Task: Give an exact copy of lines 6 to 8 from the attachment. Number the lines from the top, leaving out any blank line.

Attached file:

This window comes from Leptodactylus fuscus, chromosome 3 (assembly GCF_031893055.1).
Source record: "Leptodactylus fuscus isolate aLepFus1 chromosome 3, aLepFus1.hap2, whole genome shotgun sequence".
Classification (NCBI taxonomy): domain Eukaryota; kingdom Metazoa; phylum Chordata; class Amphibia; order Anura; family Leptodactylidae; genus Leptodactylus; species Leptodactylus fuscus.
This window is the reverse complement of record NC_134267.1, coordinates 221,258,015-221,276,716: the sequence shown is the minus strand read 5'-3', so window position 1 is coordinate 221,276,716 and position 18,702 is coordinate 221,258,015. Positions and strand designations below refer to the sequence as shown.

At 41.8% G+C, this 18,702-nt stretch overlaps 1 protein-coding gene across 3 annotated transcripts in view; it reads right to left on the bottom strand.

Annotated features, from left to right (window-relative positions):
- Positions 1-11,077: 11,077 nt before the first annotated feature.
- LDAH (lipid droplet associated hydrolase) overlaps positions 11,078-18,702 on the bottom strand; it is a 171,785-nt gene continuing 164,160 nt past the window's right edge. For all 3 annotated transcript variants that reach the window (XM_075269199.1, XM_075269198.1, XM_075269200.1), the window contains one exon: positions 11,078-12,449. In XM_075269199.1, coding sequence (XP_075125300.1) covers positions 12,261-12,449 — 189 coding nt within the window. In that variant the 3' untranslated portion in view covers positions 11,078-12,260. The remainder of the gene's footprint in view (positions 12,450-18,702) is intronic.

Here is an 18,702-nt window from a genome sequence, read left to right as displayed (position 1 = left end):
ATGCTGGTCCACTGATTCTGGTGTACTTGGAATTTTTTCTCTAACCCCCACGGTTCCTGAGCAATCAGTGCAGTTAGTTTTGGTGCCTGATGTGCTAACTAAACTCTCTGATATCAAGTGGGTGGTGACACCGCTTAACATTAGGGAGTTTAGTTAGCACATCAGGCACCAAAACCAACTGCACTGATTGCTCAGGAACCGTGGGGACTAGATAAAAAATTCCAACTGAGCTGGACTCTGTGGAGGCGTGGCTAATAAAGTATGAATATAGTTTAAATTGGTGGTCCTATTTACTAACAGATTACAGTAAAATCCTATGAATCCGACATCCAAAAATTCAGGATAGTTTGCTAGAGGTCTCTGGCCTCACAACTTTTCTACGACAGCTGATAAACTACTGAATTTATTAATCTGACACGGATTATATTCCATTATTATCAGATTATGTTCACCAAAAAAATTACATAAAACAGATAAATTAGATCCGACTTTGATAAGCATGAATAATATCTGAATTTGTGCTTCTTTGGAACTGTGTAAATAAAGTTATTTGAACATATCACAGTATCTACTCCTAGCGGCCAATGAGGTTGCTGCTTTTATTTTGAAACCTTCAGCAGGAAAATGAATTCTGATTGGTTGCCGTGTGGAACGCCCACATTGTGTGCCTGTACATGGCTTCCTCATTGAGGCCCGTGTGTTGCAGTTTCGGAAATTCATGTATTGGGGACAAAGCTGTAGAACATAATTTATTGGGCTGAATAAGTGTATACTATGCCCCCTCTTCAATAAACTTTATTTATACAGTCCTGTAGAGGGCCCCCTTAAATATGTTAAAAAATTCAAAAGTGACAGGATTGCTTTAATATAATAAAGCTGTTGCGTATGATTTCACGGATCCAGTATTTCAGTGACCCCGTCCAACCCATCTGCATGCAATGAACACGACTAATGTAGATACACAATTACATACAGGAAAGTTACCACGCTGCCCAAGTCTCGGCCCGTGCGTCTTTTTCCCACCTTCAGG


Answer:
Annotated features, from left to right (window-relative positions):
- Positions 1-11,077: 11,077 nt before the first annotated feature.
- LDAH (lipid droplet associated hydrolase) overlaps positions 11,078-18,702 on the bottom strand; it is a 171,785-nt gene continuing 164,160 nt past the window's right edge. For all 3 annotated transcript variants that reach the window (XM_075269199.1, XM_075269198.1, XM_075269200.1), the window contains one exon: positions 11,078-12,449. In XM_075269199.1, coding sequence (XP_075125300.1) covers positions 12,261-12,449 — 189 coding nt within the window. In that variant the 3' untranslated portion in view covers positions 11,078-12,260. The remainder of the gene's footprint in view (positions 12,450-18,702) is intronic.